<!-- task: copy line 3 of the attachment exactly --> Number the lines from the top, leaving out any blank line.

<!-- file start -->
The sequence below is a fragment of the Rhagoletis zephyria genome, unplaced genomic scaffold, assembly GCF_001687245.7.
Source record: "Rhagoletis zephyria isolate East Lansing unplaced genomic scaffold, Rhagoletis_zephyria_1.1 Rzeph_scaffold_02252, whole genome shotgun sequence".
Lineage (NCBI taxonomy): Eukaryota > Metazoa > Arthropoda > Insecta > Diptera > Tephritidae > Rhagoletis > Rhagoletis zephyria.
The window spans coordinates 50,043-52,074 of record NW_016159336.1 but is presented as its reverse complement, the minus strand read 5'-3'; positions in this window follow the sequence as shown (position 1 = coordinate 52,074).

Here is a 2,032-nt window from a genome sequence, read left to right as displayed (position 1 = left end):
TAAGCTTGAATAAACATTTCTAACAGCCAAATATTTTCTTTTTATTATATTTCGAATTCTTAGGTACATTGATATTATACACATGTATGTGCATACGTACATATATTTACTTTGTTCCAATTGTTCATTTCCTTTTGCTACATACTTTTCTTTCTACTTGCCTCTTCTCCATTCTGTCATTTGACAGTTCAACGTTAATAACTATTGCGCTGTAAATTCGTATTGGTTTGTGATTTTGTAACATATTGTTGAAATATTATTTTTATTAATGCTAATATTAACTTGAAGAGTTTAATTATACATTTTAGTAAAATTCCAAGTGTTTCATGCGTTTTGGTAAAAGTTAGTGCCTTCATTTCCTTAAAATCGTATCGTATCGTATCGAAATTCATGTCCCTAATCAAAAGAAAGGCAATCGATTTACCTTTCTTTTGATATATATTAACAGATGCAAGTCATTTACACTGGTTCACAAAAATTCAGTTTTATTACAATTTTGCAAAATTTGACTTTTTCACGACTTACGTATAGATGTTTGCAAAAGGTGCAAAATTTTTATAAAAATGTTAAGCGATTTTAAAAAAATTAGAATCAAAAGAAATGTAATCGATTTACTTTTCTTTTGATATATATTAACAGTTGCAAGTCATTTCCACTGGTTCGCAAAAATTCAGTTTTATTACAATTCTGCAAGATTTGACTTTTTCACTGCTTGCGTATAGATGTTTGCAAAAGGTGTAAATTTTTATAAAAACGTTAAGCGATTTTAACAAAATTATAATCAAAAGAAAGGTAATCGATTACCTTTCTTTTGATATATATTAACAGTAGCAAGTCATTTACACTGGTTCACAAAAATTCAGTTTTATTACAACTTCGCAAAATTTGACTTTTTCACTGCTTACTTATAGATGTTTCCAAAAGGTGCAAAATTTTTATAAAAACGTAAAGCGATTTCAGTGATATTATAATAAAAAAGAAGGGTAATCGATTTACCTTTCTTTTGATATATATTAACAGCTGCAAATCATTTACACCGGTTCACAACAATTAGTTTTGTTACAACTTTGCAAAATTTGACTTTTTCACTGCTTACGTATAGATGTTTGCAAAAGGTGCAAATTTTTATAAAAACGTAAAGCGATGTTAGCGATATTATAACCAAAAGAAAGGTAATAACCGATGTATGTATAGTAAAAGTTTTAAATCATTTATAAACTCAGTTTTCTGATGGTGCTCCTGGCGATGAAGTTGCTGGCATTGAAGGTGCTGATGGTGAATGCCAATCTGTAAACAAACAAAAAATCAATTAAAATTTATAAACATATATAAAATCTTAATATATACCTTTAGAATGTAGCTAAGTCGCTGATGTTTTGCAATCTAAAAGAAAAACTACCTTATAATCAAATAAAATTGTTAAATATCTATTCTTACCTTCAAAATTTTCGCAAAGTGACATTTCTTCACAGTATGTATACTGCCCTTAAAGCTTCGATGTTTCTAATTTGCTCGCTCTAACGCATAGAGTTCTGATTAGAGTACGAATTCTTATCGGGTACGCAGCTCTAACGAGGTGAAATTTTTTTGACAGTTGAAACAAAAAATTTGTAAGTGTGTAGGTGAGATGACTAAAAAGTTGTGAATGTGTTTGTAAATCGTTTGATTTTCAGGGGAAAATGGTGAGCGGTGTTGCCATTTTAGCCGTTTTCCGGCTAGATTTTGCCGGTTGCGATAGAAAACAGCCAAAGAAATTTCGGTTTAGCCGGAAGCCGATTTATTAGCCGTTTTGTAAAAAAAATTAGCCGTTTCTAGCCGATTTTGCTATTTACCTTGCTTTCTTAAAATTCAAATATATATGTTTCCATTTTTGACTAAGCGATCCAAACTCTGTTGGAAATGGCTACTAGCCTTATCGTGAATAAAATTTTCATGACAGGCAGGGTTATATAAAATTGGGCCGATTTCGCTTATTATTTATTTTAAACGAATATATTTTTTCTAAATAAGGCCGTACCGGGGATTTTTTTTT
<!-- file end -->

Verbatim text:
Lineage (NCBI taxonomy): Eukaryota > Metazoa > Arthropoda > Insecta > Diptera > Tephritidae > Rhagoletis > Rhagoletis zephyria.